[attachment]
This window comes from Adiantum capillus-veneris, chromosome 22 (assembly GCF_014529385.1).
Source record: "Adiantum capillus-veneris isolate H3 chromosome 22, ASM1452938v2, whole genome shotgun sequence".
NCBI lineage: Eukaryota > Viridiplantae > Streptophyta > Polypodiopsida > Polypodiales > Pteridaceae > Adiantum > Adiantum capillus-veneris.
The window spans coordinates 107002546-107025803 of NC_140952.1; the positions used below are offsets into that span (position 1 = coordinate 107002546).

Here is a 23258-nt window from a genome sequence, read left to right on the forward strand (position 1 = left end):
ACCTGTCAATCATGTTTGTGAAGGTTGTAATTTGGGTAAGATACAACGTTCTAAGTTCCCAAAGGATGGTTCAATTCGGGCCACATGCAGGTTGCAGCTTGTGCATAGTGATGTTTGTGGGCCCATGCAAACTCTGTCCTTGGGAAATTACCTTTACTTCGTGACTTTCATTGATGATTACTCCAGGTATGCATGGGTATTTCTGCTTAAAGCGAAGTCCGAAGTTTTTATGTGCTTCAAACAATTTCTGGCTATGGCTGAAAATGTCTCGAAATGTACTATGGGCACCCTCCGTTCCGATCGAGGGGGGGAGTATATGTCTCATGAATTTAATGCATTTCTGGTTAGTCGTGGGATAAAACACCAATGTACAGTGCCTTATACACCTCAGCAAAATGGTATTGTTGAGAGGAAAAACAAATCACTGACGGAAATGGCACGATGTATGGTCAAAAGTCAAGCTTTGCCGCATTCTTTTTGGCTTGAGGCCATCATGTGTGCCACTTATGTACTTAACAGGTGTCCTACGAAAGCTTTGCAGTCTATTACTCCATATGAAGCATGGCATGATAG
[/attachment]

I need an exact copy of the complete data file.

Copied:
This window comes from Adiantum capillus-veneris, chromosome 22 (assembly GCF_014529385.1).
Source record: "Adiantum capillus-veneris isolate H3 chromosome 22, ASM1452938v2, whole genome shotgun sequence".
NCBI lineage: Eukaryota > Viridiplantae > Streptophyta > Polypodiopsida > Polypodiales > Pteridaceae > Adiantum > Adiantum capillus-veneris.
The window spans coordinates 107002546-107025803 of NC_140952.1; the positions used below are offsets into that span (position 1 = coordinate 107002546).

Here is a 23258-nt window from a genome sequence, read left to right on the forward strand (position 1 = left end):
ACCTGTCAATCATGTTTGTGAAGGTTGTAATTTGGGTAAGATACAACGTTCTAAGTTCCCAAAGGATGGTTCAATTCGGGCCACATGCAGGTTGCAGCTTGTGCATAGTGATGTTTGTGGGCCCATGCAAACTCTGTCCTTGGGAAATTACCTTTACTTCGTGACTTTCATTGATGATTACTCCAGGTATGCATGGGTATTTCTGCTTAAAGCGAAGTCCGAAGTTTTTATGTGCTTCAAACAATTTCTGGCTATGGCTGAAAATGTCTCGAAATGTACTATGGGCACCCTCCGTTCCGATCGAGGGGGGGAGTATATGTCTCATGAATTTAATGCATTTCTGGTTAGTCGTGGGATAAAACACCAATGTACAGTGCCTTATACACCTCAGCAAAATGGTATTGTTGAGAGGAAAAACAAATCACTGACGGAAATGGCACGATGTATGGTCAAAAGTCAAGCTTTGCCGCATTCTTTTTGGCTTGAGGCCATCATGTGTGCCACTTATGTACTTAACAGGTGTCCTACGAAAGCTTTGCAGTCTATTACTCCATATGAAGCATGGCATGATAG